Landmarks in the study of a cell

Soon after Anton Van Leeuwenhoek invented the microscope, Robert Hooke in 1665 observed a piece of cork under the microscope and found it to be made of small compartments which he called “cells” (Latin cell = small room). In 1672, Leeuwenhoek observed bacteria, sperms and red blood corpuscles, all of which were cells. Much later, in 1831, Robert Brown, an Englishman observed that all cells had a centrally positioned body which he termed the nucleus.

The cell theory

In 1838 M.J. Schleiden and Theodore Schwann formulated the “cell theory.” Which maintains that:

  • all organisms are composed of cells.
  • cell is the structural and functional unit of life, and
  • cells arise from pre-existing cells.

The cells vary considerably, in shapes and sizes. Nerve cells of animals have long extensions. They can be several centimetres in length. Muscle cells are elongated in shape. Egg of the ostrich is the largest cell (75 mm). Some plant cells have thick walls. There is also wide variation in the number of cells in different organisms.

The Cell

A cell may be defined as a unit of protoplasm bound by a plasma or cell membrane and possessing a nucleus. Protoplasm is the life giving substance and includes the cytoplasm and the nucleus. The cytoplasm has in it organelles such as ribosomes, mitochondria, golgi bodies, plastids, lysosomes and endoplasmic reticulum. Plant cells have in their cytoplasm, large vacuoles containing non-living inclusions like crystals, and pigments. The bacteria have neither defined cell organelles nor a well formed nucleus. But every cell has three major components:

  • plasma membrane
  • cytoplasm
  • DNA (naked in bacteria) and enclosed by a nuclear membrane in all other organisms

Two basic types of cells

Cytologists recognize two basic types of cells (Fig. 4.1). Their differences have been tabulated below in Table. Organisms which do not possess a well-formed nucleus are prokaryotes such as the bacteria. All others possess a well-defined nucleus, covered by a nuclear membrane. They are eukaryotes.

Eukaryotic cell (eu = true, karyon = nucleus)

Prokaryotic cell (Pro = early/primitive)

1. Nucleus distinct, with a well-formed nuclear membrane.

1. Nucleus not distinct, it is in the form of a nuclear zone ‘nucleoid’. Nuclear membrane absent.

2. Double-membraned cell organelles (Chloroplasts, mitochondria, nucleus) and single membraned (Golgi apparatus, lysosomes, vacuole, endoplasm reticulum) are present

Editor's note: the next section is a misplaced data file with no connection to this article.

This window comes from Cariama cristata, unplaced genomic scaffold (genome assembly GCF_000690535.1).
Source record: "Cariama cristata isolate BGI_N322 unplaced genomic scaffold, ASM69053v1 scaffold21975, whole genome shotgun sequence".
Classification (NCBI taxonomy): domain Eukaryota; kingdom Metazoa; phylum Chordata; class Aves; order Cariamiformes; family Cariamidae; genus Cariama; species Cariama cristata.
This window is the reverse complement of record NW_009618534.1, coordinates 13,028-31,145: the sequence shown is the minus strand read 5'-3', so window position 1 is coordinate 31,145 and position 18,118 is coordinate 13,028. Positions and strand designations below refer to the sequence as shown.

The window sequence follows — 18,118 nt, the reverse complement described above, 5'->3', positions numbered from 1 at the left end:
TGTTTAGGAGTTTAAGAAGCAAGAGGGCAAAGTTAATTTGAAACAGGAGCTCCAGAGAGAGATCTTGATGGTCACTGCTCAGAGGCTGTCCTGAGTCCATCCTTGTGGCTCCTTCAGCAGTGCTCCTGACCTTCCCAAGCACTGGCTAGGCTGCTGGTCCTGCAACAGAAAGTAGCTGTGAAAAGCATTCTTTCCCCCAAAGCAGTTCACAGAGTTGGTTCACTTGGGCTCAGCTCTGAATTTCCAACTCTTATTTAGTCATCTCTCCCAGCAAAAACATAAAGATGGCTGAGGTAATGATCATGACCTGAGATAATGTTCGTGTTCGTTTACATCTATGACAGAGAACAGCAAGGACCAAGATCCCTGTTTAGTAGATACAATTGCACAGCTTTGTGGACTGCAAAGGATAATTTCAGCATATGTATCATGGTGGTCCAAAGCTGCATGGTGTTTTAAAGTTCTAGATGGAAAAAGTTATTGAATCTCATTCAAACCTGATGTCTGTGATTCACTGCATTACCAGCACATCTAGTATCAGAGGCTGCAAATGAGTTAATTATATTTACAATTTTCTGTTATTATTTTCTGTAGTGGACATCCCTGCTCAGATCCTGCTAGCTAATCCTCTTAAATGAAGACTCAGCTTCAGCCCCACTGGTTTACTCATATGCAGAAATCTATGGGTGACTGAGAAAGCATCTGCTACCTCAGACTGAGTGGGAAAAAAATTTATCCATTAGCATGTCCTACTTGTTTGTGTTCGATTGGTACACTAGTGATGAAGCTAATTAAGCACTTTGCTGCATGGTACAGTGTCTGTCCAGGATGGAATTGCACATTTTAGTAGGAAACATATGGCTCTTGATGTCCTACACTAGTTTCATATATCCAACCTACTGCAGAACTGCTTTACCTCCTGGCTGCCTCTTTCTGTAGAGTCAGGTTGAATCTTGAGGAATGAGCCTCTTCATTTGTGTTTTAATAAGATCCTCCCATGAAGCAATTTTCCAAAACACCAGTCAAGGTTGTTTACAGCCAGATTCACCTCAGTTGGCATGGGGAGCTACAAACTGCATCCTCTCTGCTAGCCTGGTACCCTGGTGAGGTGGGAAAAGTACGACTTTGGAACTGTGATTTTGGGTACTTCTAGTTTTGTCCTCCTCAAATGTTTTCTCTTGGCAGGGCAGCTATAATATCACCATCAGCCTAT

2. Single-membraned cell bodies like mesosomes present. Endoplasmic reticulum, plastids, nitochondria microbodies like lysosomes, and Golgi body absent.

3. Ribosomes – 80 S

3. Ribosomes – 70 S

4. Distinct compartments in the cell i.e. the cytoplasm and the nucleus

4. No compartments.

5. Depending upon the species number of chromosomes per nucleus varies from two to many.

5. There is only one chromosome per cell

6. Each chromosome is linear with its two ends free.

6. The chromosome is circular and remains attached to cell membrane at one point.

7. Each chromosome has one linear double-stranded DNA complexed with histones

7. The chromosome has single double-stranded circular DNA molecule and is not associated with histones.

8. Each chromosome has one centromere that divides a chromosome into two arms. However, if the centromere is terminal, the chromosome would have only one arm

8. The chromosome lacks a centromere

eukaryotic and prokaryotic cell

Svedberg unit

When the cell is fractionated or broken down into its components by rotating
in an ultracentrifuge at different speeds the ribosomes of eukaryotic and
prokaryotic cells sediment (settle down) at different speeds. The coefficient of
sedimentation is represented in Svedberg unit and is depicted as S.

The plant cell and the animal cell also differ in several respects as given in Table

Plant cell

Animal cell

1. Cellulose cell wall present external to cell membrane.1. No cell wall, outermost structure is cell membrane or plasma membrane
2. Vacuoles are usually large.2. Generally vacuoles are absent and if present, are usually small.
3. Plastids present3. Plastids absent.
4.  Golgi body present in the form of units known as dictyosomes.4. Golgi body well developed having 2 cisternae
5. Centriole absent.5. Centriole present.




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